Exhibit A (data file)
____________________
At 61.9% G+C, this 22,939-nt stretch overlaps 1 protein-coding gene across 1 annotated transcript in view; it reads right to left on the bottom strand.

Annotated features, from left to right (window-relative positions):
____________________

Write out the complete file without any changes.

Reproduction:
At 61.9% G+C, this 22,939-nt stretch overlaps 1 protein-coding gene across 1 annotated transcript in view; it reads right to left on the bottom strand.

Annotated features, from left to right (window-relative positions):